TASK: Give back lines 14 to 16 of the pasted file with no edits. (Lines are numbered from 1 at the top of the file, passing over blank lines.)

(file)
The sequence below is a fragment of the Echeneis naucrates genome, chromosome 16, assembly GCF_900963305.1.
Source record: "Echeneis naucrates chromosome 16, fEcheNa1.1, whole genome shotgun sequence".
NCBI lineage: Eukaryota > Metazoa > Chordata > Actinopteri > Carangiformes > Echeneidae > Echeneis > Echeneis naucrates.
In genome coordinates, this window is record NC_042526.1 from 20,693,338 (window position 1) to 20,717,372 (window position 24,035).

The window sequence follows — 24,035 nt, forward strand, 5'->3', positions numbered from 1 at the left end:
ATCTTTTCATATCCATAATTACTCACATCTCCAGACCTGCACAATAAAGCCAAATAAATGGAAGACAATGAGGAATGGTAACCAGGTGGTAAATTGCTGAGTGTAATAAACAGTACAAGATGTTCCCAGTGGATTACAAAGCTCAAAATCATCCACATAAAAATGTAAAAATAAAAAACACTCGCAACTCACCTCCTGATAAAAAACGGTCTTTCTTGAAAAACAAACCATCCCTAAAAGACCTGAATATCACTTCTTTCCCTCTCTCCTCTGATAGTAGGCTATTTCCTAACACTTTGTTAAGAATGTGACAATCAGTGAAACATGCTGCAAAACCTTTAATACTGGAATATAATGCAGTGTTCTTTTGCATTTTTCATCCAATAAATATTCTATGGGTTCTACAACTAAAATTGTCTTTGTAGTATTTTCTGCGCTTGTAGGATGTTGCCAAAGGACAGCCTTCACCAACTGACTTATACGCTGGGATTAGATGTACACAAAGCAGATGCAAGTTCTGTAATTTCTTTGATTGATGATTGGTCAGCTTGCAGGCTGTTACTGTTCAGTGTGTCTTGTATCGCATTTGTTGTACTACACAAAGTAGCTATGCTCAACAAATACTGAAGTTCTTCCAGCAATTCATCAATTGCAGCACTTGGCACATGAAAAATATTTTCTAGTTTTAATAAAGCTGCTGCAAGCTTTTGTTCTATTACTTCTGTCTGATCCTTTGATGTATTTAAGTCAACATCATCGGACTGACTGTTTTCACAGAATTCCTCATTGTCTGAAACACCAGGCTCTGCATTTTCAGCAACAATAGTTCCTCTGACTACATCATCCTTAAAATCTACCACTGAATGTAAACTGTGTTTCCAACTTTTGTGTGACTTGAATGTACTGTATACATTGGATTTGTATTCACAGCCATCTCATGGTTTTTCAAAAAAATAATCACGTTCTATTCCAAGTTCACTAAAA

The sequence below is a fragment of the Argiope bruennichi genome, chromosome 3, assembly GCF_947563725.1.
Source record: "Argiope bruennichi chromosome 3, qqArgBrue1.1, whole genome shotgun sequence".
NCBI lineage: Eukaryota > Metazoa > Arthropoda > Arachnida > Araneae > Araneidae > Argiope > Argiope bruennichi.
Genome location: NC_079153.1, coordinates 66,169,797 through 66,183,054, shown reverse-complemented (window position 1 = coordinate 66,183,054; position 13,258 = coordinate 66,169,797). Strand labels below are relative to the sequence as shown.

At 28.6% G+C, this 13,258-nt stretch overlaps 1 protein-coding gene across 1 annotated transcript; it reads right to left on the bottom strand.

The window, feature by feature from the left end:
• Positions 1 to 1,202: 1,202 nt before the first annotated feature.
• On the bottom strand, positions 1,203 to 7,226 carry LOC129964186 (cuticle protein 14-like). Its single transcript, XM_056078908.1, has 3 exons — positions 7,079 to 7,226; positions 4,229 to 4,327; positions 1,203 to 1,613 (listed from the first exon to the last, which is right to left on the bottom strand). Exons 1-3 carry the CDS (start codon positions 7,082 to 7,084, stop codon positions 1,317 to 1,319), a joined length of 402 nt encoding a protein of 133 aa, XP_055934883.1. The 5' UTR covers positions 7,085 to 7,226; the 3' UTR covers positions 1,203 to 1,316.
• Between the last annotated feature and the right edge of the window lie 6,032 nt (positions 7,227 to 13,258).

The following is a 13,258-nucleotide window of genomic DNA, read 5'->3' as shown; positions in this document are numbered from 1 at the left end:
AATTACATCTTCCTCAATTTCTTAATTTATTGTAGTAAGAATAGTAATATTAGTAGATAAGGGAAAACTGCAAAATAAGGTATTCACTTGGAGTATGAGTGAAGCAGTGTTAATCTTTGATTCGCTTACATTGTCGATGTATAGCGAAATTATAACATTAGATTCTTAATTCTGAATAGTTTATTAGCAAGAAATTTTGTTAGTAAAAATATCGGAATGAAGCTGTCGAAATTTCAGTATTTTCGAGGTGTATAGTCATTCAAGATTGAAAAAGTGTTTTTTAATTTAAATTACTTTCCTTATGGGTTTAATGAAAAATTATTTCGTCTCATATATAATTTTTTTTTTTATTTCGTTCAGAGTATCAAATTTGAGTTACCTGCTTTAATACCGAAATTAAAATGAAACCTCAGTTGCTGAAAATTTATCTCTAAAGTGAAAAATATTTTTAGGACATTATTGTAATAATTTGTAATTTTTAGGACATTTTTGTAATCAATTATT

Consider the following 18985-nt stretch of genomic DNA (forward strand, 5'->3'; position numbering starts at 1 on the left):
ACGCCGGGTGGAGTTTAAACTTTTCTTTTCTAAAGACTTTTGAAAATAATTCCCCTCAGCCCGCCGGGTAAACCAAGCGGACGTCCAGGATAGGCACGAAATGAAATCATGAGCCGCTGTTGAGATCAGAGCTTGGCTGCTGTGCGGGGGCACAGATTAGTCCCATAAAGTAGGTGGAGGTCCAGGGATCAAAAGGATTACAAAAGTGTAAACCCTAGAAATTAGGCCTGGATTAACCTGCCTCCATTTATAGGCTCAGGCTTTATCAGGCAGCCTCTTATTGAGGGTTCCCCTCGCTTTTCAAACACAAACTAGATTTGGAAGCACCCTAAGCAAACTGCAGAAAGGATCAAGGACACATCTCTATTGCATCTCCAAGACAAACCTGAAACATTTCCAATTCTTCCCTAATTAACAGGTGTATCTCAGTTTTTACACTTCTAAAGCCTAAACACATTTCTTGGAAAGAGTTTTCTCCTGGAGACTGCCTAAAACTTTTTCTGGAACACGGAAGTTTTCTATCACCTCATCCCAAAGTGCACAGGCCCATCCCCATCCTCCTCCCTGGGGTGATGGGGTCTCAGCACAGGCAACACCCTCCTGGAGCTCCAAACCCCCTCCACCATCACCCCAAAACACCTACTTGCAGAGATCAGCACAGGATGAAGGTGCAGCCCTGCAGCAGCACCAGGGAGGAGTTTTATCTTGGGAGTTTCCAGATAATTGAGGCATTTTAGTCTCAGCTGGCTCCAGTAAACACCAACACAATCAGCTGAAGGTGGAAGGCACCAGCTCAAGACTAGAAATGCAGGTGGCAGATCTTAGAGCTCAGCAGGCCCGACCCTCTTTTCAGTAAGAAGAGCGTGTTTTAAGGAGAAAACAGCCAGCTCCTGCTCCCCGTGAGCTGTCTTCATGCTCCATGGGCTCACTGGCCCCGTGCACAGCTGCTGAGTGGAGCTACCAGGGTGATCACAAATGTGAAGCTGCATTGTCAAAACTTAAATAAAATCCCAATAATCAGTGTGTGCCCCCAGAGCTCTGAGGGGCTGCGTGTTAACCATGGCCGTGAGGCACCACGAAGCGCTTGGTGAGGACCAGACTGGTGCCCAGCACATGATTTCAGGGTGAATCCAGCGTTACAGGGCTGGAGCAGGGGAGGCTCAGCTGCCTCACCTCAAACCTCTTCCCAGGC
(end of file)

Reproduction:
• On the bottom strand, positions 1,203 to 7,226 carry LOC129964186 (cuticle protein 14-like). Its single transcript, XM_056078908.1, has 3 exons — positions 7,079 to 7,226; positions 4,229 to 4,327; positions 1,203 to 1,613 (listed from the first exon to the last, which is right to left on the bottom strand). Exons 1-3 carry the CDS (start codon positions 7,082 to 7,084, stop codon positions 1,317 to 1,319), a joined length of 402 nt encoding a protein of 133 aa, XP_055934883.1. The 5' UTR covers positions 7,085 to 7,226; the 3' UTR covers positions 1,203 to 1,316.
• Between the last annotated feature and the right edge of the window lie 6,032 nt (positions 7,227 to 13,258).

The following is a 13,258-nucleotide window of genomic DNA, read 5'->3' as shown; positions in this document are numbered from 1 at the left end: